Figure 1. The identification of P3 promoter from S. cellulosum So ce M4: (A) the sequence of P3 promoter; (B) the amplification of P3 promoter using genomic DNAs from different S. cellulosum strains: lanes 1–3 were PCR products using genomic DNAs of So ce M1, So ce M6, and So ce M4, respectively; (C) the transcriptional activity assay of P3 promoter and pgpd promoter. The transcriptional activity of P3 promoter was significantly higher than that of pgpd promoter. **P < 0.01.
Construction and Introduction of Recombinant Plasmid
The core sequence of the P3 promoter was predicted as TGCGATCTTGTGATTCCCCTTCTGATCTTTAAAATTTCCCGATCCCCCAT (http://www.fruitfly.org/seq_tools/promoter.html), and the TALE module targeting sequence ATCTTGTGATTCCCCT was constructed using a fast TALEN assembly kit (SiDansai Biotechnology Ltd. Shanghai). Then, the TALE module was inserted into the vector containing VP64 and FLAG tag (Figure S1). Then, the CMV promoter was replaced by the P43 promoter, which is suitable for S. cellulosum So ce M4 (Figure 2A). Then, the P43 promoter was inserted into the pLX-sgRNA and pcDNA-dCas9-VP64 vectors (Figure 2B). The DNA targeting ATCTTGTGATTCCCCT was inserted into the pLX-sgRNA vector. The restriction sites XhoI and NheI were introduced to the P43 promoter and sgRNA scaffold assembled with the target sequence, and then digested and ligated into the pLX-sgRNA vector (Figure S1). The recombinant TALE-VP64-P3 vector and pcDNA-P43-dCas9-VP64+pLX-sgRNA-P3 were electroporated into S. cellulosum So ce M4 cells. Then, the positive clone was selected using the G52 plate containing kanamycin and G52 plate containing ampicillin, respectively. The successful amplification of ColE1 (Figure 2C) and f1 replicons (Figure 2D) confirmed the successful introduction of recombinant TALE-VP64 and dCas9-VP64 vector into S. cellulosum So ce M4. The total proteins of native and TALE-So ce M4 were extracted, and the anti-FLAG antibody was used to detect the recombinant protein. The band with a molecular weight of 100 kDa confirmed the expression of recombinant TALE protein in TALE-So ce M4, which was detected in native So ce M4 (Figure 2E).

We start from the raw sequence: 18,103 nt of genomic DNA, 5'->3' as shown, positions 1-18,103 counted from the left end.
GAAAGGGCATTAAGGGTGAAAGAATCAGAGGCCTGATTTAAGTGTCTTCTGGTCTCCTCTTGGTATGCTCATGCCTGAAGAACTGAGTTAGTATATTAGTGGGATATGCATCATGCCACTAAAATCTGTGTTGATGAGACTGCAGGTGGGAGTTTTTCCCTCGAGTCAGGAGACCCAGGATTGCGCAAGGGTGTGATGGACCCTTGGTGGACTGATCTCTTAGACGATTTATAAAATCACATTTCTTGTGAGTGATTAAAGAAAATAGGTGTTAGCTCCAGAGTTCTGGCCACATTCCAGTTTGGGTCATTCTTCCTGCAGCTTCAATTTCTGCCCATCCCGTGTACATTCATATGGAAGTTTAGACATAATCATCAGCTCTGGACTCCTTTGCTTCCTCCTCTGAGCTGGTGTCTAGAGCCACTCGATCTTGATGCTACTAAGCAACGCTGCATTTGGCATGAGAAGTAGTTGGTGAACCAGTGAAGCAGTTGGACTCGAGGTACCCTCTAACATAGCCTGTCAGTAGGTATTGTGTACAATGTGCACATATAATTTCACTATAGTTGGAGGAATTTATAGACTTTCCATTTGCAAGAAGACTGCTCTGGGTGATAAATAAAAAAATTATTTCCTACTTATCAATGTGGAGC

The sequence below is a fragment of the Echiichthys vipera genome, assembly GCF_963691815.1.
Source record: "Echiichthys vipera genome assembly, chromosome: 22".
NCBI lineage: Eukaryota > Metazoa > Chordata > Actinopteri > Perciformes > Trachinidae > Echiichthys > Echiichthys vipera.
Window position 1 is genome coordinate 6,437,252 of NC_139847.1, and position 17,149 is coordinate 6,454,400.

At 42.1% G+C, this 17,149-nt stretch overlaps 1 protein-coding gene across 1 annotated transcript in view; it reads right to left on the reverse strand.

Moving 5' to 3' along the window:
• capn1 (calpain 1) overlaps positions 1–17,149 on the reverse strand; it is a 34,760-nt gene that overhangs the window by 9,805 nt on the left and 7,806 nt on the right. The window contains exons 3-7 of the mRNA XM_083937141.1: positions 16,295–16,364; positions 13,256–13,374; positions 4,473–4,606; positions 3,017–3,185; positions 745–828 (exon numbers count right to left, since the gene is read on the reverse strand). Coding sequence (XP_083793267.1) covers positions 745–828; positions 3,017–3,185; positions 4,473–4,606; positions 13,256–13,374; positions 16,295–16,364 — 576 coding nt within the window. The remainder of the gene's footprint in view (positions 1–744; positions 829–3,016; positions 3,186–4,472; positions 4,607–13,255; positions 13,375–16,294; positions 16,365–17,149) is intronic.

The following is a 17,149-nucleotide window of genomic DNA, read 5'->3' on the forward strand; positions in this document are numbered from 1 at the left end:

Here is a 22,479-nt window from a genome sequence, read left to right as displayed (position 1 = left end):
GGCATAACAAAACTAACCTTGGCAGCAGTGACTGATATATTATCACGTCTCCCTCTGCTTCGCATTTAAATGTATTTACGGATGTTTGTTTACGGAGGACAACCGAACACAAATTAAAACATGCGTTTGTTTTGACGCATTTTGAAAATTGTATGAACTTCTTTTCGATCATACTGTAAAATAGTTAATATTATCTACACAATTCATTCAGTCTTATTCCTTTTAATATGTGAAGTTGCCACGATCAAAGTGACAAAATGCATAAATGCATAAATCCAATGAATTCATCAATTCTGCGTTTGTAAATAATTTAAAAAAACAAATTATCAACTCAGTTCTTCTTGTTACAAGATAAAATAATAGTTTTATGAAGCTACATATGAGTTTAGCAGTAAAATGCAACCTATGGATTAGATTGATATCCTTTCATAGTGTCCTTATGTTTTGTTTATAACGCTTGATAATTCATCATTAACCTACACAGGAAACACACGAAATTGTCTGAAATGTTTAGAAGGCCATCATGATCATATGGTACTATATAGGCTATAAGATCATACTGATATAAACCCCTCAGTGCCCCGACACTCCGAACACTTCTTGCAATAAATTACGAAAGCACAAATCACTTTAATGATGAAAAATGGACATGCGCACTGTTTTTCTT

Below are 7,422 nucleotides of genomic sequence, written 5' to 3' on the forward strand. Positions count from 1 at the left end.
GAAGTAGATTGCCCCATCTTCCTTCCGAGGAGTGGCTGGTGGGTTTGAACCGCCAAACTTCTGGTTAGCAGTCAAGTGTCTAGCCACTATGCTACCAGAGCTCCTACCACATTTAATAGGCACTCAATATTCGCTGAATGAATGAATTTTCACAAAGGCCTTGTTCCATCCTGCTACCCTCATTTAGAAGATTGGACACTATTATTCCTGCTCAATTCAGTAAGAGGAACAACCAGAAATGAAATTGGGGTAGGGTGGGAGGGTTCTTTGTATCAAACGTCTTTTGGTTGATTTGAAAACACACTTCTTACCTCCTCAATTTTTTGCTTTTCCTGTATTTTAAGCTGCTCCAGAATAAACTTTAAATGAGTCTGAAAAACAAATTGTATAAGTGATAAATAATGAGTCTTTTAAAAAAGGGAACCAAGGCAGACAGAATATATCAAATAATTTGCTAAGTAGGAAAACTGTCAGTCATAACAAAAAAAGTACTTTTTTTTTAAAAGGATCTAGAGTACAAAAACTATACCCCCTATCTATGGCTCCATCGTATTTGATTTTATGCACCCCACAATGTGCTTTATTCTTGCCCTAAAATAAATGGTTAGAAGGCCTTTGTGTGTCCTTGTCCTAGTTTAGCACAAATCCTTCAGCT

Figure 2. The construction and introduction of recombinant TALE-VP64 and dCas9-VP64 elements: (A) the insertion of VP64 element: M. DNA Marker; lanes 1–11 were colony PCR products, lane 9 was the positive clone; (B) the insertion of P43 promoter into TALE-VP64 vector and pLX-sgRNA, lanes 1–4 were colony PCR using different colonies as template, lane 5 was positive control; (C) the confirmation of the introduction of TALE-VP64-P3 into So ce M4, lane 1 was the native So ce M4, lanes 2–6 were colony PCR products; (D) the confirmation of the introduction of dCas9-VP64-P3 into So ce M4: lane 1 was the native So ce M4, lanes 2 and 3 were colony PCR products; (E) the confirmation of the introduction of TALE-VP64-P3 vector by Western blot, anti-FLAG antibody was used as a primary antibody.